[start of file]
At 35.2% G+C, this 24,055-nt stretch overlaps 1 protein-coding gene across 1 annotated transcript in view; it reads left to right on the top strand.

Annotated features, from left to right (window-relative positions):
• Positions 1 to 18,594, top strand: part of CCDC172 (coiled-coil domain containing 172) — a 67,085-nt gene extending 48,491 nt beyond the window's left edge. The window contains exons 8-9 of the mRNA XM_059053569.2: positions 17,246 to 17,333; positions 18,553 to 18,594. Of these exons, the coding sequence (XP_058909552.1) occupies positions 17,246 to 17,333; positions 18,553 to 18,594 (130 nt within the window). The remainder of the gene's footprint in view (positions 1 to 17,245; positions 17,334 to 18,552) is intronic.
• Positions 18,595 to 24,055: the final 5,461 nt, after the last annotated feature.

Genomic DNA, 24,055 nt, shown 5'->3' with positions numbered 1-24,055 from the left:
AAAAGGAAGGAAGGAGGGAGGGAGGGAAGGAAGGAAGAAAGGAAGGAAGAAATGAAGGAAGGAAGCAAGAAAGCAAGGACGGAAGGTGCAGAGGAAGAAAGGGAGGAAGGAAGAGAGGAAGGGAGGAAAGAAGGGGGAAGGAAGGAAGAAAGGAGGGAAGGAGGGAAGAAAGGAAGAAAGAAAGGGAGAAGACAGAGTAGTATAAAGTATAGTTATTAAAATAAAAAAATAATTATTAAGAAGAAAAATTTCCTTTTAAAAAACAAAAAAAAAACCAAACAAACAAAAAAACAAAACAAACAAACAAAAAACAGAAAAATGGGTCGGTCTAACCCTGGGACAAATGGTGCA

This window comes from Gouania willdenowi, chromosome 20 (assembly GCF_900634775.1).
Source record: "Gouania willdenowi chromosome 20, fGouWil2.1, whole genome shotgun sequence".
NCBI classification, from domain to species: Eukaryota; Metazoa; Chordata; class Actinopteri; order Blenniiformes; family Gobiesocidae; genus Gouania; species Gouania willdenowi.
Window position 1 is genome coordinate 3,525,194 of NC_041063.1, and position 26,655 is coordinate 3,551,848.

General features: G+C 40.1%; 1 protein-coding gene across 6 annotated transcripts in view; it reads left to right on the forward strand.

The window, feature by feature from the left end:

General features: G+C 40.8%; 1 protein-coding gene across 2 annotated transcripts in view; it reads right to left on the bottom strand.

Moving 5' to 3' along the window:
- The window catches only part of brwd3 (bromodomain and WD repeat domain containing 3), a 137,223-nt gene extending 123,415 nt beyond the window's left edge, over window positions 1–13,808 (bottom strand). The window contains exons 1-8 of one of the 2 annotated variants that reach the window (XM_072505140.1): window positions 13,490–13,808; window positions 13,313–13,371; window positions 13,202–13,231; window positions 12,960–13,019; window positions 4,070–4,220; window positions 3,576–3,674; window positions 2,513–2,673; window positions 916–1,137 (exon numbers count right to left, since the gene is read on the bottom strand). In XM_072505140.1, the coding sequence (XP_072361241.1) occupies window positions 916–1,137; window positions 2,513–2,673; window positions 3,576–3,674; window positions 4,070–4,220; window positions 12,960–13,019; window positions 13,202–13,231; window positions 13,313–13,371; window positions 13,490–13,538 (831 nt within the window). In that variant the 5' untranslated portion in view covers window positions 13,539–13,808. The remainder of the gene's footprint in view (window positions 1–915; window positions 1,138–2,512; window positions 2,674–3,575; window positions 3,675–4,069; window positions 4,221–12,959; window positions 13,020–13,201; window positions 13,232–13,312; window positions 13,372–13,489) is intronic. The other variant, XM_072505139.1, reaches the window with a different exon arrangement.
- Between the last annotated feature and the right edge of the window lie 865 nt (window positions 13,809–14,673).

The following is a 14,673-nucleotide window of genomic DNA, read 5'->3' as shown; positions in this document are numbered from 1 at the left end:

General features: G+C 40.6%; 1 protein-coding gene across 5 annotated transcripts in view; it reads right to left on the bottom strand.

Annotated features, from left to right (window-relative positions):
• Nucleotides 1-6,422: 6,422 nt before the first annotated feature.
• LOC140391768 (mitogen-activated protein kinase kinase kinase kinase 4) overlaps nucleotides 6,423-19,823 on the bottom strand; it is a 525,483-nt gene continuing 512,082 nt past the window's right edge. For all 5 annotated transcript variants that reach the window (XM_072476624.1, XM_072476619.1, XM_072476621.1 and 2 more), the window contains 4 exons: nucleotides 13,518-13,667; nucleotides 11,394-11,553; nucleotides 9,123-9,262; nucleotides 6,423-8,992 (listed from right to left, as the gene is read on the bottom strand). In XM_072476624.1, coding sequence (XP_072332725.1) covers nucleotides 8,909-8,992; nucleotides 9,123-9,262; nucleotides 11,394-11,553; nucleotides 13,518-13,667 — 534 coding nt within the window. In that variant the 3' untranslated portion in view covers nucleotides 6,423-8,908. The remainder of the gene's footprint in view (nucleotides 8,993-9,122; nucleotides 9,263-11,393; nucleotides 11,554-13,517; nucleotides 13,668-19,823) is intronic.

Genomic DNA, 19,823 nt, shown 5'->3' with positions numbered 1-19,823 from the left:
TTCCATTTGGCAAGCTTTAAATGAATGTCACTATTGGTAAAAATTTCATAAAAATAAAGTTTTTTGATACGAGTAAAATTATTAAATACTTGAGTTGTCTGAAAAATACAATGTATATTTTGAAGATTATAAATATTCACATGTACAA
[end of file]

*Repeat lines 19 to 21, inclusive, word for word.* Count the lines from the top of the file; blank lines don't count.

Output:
Annotated features, from left to right (window-relative positions):
• Nucleotides 1-6,422: 6,422 nt before the first annotated feature.
• LOC140391768 (mitogen-activated protein kinase kinase kinase kinase 4) overlaps nucleotides 6,423-19,823 on the bottom strand; it is a 525,483-nt gene continuing 512,082 nt past the window's right edge. For all 5 annotated transcript variants that reach the window (XM_072476624.1, XM_072476619.1, XM_072476621.1 and 2 more), the window contains 4 exons: nucleotides 13,518-13,667; nucleotides 11,394-11,553; nucleotides 9,123-9,262; nucleotides 6,423-8,992 (listed from right to left, as the gene is read on the bottom strand). In XM_072476624.1, coding sequence (XP_072332725.1) covers nucleotides 8,909-8,992; nucleotides 9,123-9,262; nucleotides 11,394-11,553; nucleotides 13,518-13,667 — 534 coding nt within the window. In that variant the 3' untranslated portion in view covers nucleotides 6,423-8,908. The remainder of the gene's footprint in view (nucleotides 8,993-9,122; nucleotides 9,263-11,393; nucleotides 11,554-13,517; nucleotides 13,668-19,823) is intronic.